Tomorrow we will drive down to Kiama, sort out registration and then go to the welcome BBQ. Funny thing is that this is my first statistics conference; as I mentioned in the About page of this blog, I am a simple forester. 🙂

If you are writing a book on Bayesian statistics

This post is somewhat marginal to R in that there are several statistical systems that could be used to tackle the problem. Bayesian statistics is one of those topics that I would like to understand better, much better, in fact. Unfortunately, I struggle to get the time to attend courses on the topic between running my own lectures, research and travel; there are always books, of course.

After we had some strong earthquakes in Christchurch we have had limited access to most part of our physical library (still had full access to all our electronic collection). Last week I had a quick visit to the library and picked up three introductory books: Albert’s Bayesian computation with R, Marin and Robert’s Bayesian core: a practical approach to computational Bayesian statistics and Bolstad’s Understanding computational Bayesian statistics (all links to Amazon). My intention was to see if I could use one (or several of them) to start on the topic. What follows are my (probably unfair) comments after reading the first couple of chapters of each book.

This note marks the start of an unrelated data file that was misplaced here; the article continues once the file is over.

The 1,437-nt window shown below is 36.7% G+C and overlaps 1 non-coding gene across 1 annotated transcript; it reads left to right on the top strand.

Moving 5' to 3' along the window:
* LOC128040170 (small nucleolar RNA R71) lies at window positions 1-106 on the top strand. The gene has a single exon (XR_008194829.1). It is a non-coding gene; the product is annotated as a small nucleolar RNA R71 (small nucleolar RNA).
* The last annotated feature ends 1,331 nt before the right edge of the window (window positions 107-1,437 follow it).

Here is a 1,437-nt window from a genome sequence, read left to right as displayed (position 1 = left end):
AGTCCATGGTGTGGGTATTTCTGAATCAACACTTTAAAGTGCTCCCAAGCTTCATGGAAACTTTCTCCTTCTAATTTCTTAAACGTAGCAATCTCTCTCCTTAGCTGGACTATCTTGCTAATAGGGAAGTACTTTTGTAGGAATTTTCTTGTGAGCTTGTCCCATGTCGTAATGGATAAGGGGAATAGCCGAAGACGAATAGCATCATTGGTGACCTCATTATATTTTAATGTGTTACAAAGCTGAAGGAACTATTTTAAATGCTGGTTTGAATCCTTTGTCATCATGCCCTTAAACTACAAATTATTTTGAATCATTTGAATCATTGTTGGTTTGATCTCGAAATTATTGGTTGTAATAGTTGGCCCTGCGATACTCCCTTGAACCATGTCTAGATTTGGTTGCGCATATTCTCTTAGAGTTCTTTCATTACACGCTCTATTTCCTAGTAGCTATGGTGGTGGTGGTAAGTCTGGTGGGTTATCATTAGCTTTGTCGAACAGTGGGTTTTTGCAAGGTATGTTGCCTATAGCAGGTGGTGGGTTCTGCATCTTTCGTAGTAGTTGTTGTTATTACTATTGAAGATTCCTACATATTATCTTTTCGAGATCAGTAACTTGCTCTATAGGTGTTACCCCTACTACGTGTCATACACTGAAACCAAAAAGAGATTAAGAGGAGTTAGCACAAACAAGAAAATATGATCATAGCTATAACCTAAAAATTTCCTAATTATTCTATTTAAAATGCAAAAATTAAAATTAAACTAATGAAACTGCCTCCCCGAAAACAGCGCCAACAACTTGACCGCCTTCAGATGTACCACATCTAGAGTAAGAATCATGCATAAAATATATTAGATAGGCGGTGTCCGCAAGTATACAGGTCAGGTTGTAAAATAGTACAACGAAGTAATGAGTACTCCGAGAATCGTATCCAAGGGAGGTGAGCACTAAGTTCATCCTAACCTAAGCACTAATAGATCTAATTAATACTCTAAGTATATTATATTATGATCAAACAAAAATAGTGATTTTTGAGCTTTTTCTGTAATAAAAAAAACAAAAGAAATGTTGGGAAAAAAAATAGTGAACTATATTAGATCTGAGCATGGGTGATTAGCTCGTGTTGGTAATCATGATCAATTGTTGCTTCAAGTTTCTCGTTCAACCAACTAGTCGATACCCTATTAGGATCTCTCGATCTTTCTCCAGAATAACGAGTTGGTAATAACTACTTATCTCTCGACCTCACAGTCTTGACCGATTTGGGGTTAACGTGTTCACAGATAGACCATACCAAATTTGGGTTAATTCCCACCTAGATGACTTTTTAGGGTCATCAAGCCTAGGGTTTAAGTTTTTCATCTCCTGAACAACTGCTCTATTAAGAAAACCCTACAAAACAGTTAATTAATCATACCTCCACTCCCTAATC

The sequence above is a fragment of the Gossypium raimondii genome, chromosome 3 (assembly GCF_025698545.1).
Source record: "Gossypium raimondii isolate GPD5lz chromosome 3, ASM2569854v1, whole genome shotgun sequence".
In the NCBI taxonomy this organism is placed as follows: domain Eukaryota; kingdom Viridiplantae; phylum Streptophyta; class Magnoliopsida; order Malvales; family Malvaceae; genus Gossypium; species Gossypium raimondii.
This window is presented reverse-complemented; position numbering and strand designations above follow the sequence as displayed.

In my (highly individual and dubious) opinion Albert’s book is the easiest to read. I was waiting to see the doctor while reading—and actually understanding—some of the concepts. The book is certainly geared towards R users and gradually develops the code necessary to run simple analyses from estimating a proportion to fitting (simple) hierarchical linear models. I’m still reading, which is a compliment.

Marin and Robert’s book is quite different in that uses R as a vehicle (like this blog) but the focus is more on the conceptual side and covers more types of models than Albert’s book. I do not have the probability background for this course (or maybe I did, but it was ages ago); however, the book makes me want to learn/refresh that background. An annoying comment on the book is that it is “self-contained”; well, anything is self-contained if one asks for enough prerequisites! I’m still reading (jumping between Albert’s and this book), and the book has managed to capture my interest.